NC STATE UNIVERSITY
 
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PA 810 GRANT WRITING ONLINE RESOURCES

This course is designed for senior graduate students, primarily in the social sciences, who wish to learn about how academic research is funded. This course will focus on the major federal funders, including NSF, NIH, NEH, NEA, and the federal mission agencies. Some consideration will be given to grant writing for foundations. This course is not a course on programmatic grant writing for organizations; rather, this course is designed for those who are currently seeking grant funding for research, or for those who wish to do so in the future. While not as important to our fields as in the STEM disciplines, the ability to successfully compete for grant money is, like a solid publication record, becoming a prerequisite for professional success.


I invite junior faculty who are also interested in writing grants to join this seminar, either as an informal auditor, or as a registered student. The course is open to students in any discipline
The course will meet approximately every other week, with adjustments to accommodate guest speakers with experience in grant funding. The final deliverable will be a draft (near final) grant proposal ready for submission to a funding agency; for graduate students, this would likely be a dissertation improvement grant for NSF, or something similar.

There are no prerequisites for this course. However, it would be best if students have a project in mind for the grant proposal. Students who are currently writing their dissertation prospectuses may particularly profit from this course, as the prospectus writing and grant proposal writing can move on the same track. Students who have not yet passed their exams may also be interested in joining the class; a proposal generated for this course may be developed later into a dissertation prospectus and grant proposal.

The weekly schedule, including deliverables, is shown below:

Date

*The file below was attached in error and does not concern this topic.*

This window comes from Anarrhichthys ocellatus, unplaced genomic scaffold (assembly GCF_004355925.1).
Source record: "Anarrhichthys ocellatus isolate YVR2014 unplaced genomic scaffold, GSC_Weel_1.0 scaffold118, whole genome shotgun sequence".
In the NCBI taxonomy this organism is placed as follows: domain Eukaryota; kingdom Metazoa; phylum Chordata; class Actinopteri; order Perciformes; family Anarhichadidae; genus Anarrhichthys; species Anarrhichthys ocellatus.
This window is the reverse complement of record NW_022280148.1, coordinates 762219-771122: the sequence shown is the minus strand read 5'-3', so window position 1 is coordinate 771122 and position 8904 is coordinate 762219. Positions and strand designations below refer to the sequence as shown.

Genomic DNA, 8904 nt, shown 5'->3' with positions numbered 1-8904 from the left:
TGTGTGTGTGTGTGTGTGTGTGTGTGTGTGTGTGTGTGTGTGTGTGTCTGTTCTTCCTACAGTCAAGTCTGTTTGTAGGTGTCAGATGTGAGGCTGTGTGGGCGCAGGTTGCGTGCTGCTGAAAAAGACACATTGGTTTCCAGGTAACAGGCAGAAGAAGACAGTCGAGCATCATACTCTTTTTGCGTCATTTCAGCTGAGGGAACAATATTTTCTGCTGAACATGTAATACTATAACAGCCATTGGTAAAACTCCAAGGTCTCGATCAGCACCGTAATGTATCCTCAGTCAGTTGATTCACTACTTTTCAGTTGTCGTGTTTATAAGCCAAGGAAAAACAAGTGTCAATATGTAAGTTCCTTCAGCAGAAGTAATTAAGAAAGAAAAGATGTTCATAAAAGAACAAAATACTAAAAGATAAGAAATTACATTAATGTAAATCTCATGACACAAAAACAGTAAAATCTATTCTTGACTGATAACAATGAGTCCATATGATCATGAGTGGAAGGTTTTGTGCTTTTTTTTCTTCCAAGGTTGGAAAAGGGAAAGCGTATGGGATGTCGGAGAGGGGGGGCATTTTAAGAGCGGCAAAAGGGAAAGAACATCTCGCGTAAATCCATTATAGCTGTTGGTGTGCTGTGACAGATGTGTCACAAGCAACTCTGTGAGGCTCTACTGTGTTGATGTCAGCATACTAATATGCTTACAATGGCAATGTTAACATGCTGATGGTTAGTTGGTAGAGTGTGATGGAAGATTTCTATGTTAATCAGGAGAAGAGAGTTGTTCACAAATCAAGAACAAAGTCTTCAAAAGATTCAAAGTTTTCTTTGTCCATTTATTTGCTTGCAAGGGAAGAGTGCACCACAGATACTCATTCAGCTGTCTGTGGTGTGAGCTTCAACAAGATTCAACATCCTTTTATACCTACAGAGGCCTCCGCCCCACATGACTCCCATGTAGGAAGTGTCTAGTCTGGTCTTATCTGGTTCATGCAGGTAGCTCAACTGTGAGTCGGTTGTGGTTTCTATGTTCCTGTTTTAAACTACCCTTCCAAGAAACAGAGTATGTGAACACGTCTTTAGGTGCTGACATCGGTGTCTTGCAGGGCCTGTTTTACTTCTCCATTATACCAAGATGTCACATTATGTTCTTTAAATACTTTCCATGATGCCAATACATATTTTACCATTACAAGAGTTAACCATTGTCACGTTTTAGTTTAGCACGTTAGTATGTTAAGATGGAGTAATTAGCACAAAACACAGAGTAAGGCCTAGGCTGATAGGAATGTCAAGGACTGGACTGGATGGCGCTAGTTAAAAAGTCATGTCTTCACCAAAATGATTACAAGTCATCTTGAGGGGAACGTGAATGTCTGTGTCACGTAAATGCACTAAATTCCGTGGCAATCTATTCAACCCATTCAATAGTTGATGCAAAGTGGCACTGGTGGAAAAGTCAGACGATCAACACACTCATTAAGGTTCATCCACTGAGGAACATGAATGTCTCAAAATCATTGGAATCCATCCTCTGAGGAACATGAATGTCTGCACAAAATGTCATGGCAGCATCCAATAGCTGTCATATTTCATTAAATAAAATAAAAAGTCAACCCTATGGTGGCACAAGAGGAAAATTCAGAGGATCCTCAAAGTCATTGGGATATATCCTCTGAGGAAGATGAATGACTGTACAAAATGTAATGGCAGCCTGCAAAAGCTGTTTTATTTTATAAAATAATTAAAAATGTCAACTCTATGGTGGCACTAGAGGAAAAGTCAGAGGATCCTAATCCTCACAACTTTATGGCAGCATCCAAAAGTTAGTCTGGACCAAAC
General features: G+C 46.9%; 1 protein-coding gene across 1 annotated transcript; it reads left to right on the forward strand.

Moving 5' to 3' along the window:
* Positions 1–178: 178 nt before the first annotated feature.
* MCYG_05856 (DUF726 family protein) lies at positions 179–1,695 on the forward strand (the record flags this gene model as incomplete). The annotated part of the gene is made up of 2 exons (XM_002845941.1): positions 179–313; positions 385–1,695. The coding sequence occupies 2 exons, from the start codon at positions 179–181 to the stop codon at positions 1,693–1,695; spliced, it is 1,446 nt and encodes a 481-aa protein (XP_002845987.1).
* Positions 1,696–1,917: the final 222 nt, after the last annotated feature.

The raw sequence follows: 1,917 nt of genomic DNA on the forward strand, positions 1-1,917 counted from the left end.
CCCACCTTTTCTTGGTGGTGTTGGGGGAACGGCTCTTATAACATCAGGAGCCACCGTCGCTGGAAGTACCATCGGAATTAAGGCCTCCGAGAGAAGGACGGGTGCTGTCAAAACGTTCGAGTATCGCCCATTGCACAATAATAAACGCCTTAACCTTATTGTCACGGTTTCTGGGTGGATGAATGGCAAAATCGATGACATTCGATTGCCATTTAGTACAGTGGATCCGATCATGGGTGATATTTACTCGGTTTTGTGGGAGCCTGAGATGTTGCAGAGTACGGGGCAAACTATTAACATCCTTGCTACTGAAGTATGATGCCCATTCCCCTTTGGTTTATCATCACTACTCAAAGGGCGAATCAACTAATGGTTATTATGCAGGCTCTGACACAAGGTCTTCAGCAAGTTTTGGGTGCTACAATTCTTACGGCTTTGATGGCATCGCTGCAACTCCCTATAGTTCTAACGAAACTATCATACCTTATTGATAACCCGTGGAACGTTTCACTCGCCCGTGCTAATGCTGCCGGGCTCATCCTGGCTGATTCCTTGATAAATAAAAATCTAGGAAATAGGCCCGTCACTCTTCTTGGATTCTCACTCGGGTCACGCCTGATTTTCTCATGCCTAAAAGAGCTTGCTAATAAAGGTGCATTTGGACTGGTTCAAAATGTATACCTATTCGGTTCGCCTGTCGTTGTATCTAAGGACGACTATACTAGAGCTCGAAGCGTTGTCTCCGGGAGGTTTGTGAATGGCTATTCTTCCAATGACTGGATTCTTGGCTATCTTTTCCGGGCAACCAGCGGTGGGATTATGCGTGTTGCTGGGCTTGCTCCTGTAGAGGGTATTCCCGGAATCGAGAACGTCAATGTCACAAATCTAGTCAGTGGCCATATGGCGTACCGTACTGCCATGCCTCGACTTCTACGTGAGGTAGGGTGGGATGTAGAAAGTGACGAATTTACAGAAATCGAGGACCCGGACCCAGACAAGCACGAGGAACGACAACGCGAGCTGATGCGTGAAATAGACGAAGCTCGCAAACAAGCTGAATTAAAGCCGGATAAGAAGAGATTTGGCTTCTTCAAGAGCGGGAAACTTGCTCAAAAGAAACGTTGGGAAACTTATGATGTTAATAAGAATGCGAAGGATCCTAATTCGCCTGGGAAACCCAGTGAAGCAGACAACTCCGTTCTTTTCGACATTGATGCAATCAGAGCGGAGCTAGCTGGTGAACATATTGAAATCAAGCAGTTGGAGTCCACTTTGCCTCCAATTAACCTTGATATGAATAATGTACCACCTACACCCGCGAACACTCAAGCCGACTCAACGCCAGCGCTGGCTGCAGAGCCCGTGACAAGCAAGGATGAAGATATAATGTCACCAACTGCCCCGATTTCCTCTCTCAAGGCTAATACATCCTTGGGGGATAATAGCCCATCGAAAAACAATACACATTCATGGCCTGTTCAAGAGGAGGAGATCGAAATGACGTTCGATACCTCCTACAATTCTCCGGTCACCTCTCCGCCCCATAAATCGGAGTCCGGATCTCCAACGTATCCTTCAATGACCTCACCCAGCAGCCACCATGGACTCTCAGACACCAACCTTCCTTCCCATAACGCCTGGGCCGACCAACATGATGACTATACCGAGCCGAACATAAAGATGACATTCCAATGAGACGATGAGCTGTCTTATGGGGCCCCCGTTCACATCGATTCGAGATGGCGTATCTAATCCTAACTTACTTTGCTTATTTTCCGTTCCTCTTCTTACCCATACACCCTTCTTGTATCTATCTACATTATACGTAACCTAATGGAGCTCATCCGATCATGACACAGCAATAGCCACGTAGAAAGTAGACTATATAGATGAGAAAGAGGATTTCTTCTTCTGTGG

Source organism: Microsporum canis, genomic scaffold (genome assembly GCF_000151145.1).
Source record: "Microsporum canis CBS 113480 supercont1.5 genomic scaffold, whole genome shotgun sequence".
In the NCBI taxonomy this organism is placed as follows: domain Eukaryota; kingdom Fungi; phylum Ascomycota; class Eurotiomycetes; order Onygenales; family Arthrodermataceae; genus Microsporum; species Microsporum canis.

Class

Deliverable (if on a class day, due 48 hours before class)

13-Jan

First Class Meeting: Orientation

20-Jan

Panel Discussion: Faculty Guest Speakers

Short statement of a research question and the literature on which you will draw to address this question

27-Jan

No meeting

3-Feb

Using library resources

Refined research question and literature review (This would be the first draft of the research question and lit review of a proposal. It probably shouldn't be longer than 7 single spaced pages, assuming NSF formatting standards)

10-Feb

No meeting

17-Feb

Meet: What funders are we using

Short summary of potential funders and the programs within them

24-Feb

No meeting

3-Mar

No meeting

10-Mar

No meeting

 

17-Mar

Spring Break

24-Mar

Meet: short presentations in class, hypotheses and data

Send me the draft proposal before class (no later than March 17) for distribution to the class. I will assign "reviewers" who will provide feedback.

31-Mar

No meeting

7-Apr

No meeting

14-Apr

No meeting

Final proposal for peer review

21-Apr

Meet--Peer review and next steps

28-Apr

No meeting

 

Useful Links:

National Science Foundation -- Grant Proposal Guide

National Science Foundation -- Dissertation Improvement Grants

BOOKS:

Locke, Spirduso and Silverman, Proposals that Work: A Guide for Planning Dissertations and Grant Proposals